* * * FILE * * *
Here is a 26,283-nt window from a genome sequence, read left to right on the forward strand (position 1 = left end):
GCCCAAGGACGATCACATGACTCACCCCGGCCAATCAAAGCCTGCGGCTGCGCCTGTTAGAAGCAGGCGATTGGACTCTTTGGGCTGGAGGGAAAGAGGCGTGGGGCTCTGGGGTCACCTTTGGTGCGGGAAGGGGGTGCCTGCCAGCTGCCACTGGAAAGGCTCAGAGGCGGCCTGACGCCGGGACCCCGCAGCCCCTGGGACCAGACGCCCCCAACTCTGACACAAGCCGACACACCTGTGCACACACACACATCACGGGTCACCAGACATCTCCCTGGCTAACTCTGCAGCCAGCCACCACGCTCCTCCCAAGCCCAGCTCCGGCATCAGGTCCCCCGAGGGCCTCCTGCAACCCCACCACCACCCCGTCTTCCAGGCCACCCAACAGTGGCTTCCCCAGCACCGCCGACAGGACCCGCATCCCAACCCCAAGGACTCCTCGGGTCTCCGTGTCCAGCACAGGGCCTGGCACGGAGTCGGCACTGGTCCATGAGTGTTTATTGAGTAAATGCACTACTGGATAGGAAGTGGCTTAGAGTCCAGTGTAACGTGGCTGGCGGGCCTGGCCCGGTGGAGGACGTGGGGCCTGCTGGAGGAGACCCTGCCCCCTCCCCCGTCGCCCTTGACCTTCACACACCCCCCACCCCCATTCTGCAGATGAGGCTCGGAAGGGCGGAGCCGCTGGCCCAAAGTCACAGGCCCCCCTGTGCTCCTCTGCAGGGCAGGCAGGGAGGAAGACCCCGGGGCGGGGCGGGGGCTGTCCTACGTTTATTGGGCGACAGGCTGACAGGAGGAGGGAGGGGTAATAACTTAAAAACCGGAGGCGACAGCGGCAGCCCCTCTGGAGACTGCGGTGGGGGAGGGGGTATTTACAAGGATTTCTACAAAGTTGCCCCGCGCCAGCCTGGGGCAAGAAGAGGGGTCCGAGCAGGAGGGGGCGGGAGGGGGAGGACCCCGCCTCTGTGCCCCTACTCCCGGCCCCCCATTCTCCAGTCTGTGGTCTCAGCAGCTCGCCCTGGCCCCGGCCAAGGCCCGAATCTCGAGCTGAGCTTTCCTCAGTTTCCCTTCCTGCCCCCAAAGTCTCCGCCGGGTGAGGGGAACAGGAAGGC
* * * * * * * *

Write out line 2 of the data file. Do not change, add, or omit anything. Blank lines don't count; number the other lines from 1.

GCCCAAGGACGATCACATGACTCACCCCGGCCAATCAAAGCCTGCGGCTGCGCCTGTTAGAAGCAGGCGATTGGACTCTTTGGGCTGGAGGGAAAGAGGCGTGGGGCTCTGGGGTCACCTTTGGTGCGGGAAGGGGGTGCCTGCCAGCTGCCACTGGAAAGGCTCAGAGGCGGCCTGACGCCGGGACCCCGCAGCCCCTGGGACCAGACGCCCCCAACTCTGACACAAGCCGACACACCTGTGCACACACACACATCACGGGTCACCAGACATCTCCCTGGCTAACTCTGCAGCCAGCCACCACGCTCCTCCCAAGCCCAGCTCCGGCATCAGGTCCCCCGAGGGCCTCCTGCAACCCCACCACCACCCCGTCTTCCAGGCCACCCAACAGTGGCTTCCCCAGCACCGCCGACAGGACCCGCATCCCAACCCCAAGGACTCCTCGGGTCTCCGTGTCCAGCACAGGGCCTGGCACGGAGTCGGCACTGGTCCATGAGTGTTTATTGAGTAAATGCACTACTGGATAGGAAGTGGCTTAGAGTCCAGTGTAACGTGGCTGGCGGGCCTGGCCCGGTGGAGGACGTGGGGCCTGCTGGAGGAGACCCTGCCCCCTCCCCCGTCGCCCTTGACCTTCACACACCCCCCACCCCCATTCTGCAGATGAGGCTCGGAAGGGCGGAGCCGCTGGCCCAAAGTCACAGGCCCCCCTGTGCTCCTCTGCAGGGCAGGCAGGGAGGAAGACCCCGGGGCGGGGCGGGGGCTGTCCTACGTTTATTGGGCGACAGGCTGACAGGAGGAGGGAGGGGTAATAACTTAAAAACCGGAGGCGACAGCGGCAGCCCCTCTGGAGACTGCGGTGGGGGAGGGGGTATTTACAAGGATTTCTACAAAGTTGCCCCGCGCCAGCCTGGGGCAAGAAGAGGGGTCCGAGCAGGAGGGGGCGGGAGGGGGAGGACCCCGCCTCTGTGCCCCTACTCCCGGCCCCCCATTCTCCAGTCTGTGGTCTCAGCAGCTCGCCCTGGCCCCGGCCAAGGCCCGAATCTCGAGCTGAGCTTTCCTCAGTTTCCCTTCCTGCCCCCAAAGTCTCCGCCGGGTGAGGGGAACAGGAAGGC